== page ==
By Suzanne Sparrow Watson
Several years ago my brother gifted me the book, “The Life and Times of the Thunderbolt Kid“, by Bill Bryson. I have come to read – and love – almost every book Mr. Bryson has written. But the “Thunderbolt Kid” book was my first, and is still my favorite. In it, Mr. Bryson recounts the joy and simplicity of growing up in Des Moines, Iowa during the 1950’s and ’60’s with such wit and affection that it instantly brought back memories of the small town in which we were raised. While the population of Des Moines was more than ten times that of our home town, Bryson’s recollections of his neighborhood is strikingly similar to what we experienced. People were friendly, we worked hard, and as kids we found ourselves endlessly entertained by items as simple as a drainage ditch or a field of wildflowers.
I’ve given a lot of thought to our upbringing this past year. I think the COVID slowdown has caused some reflection about the “busyness” with which we are normally consumed, and how different our life is compared to growing up. Life seemed simpler back then, because it was simpler. Small town life, or neighborhood life in a bigger city, revolved around locally-owned businesses, school, community activities and social clubs. Our parents were one of those small business owners, and they knew the owners of every shop in town. People helped each other out during hard times and shared fun in the good times – softball leagues, community plays and bake sales were just some of the ways we were entertained. As a kid, a small town can seem stifling. Everyone knows you, thus, the opportunities for getting into trouble with anonymity are very limited. Our mother didn’t need eyes in the back of her head because she had a whole community of “snitches” that would tell her if one of us got out of line!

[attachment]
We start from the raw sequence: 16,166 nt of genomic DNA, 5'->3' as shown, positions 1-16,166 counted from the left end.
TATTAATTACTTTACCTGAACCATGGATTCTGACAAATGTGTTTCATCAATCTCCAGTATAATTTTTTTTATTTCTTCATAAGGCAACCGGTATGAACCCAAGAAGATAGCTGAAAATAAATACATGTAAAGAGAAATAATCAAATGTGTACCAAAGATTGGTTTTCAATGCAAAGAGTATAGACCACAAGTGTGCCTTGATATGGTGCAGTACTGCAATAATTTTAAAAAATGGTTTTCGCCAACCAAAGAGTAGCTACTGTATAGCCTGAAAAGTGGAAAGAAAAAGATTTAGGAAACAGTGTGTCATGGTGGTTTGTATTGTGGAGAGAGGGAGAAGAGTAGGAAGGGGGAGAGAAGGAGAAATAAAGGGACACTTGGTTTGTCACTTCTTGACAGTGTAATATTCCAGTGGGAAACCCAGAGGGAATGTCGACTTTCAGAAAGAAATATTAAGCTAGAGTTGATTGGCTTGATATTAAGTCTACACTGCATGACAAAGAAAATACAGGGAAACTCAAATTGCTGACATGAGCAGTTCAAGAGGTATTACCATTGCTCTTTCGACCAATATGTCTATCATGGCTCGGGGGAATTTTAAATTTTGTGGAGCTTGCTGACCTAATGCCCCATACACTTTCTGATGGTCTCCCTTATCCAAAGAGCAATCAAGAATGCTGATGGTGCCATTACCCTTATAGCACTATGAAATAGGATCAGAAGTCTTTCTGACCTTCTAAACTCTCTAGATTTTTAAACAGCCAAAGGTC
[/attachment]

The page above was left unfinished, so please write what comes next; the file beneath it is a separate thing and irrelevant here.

This past week I was thinking about that small town ethos when I read a piece by Virginia Heffernan, an opinion columnist for the Los Angeles Times. Apparently Ms. Heffernan is waiting out the COVID pandemic in a hideaway home, situated in a place where it snows. I have some familiarity with “snow towns” near LA and I’m willing to bet that she is living in a small community. A few weeks ago, after a massive snowfall, her neighbors came over and shoveled out her driveway. Nice, neighborly gesture, right? Well, apparently not. In her column of February 5th, she laments that she doesn’t know how to feel, since the neighbors supported Trump for President. So she questions how nice they really are and then proceeds to compare them to Hezbollah, Louis Farrakhan and the Nazis.
My goal here is not to get into the politics of this, as my brother and I have steadfastly stayed out of the fray all these years and our intent is to continue. My thoughts are more focused on what a shame it is that Ms. Heffernan has no foundation to draw from that informs her about what it means to be a neighbor. Although it didn’t snow where we grew up, shoveling someone’s driveway is exactly the kind of gesture that would be so ordinary as to not even draw attention. Motives would not have been questioned, much less evaluated, based on whether someone had voted for Nixon or Kennedy. To judge anyone through a political lens would have been unheard of, and better yet, strongly discouraged.
I’m glad I grew up when and where I did. The small town mentality has served me well over the years and I appreciate it in others when I see it. I am saddened that we have gotten to a point where someone’s character, motives and integrity are judged by their political affiliation. A point where a simple, kind gesture is dissected and over-analyzed by a journalist. Perhaps Ms. Heffernan needs to spend more time in her “hideaway” to learn a bit about the behavior of people who live in small communities. It may come as a shock to her that they are not on parallel with terrorists.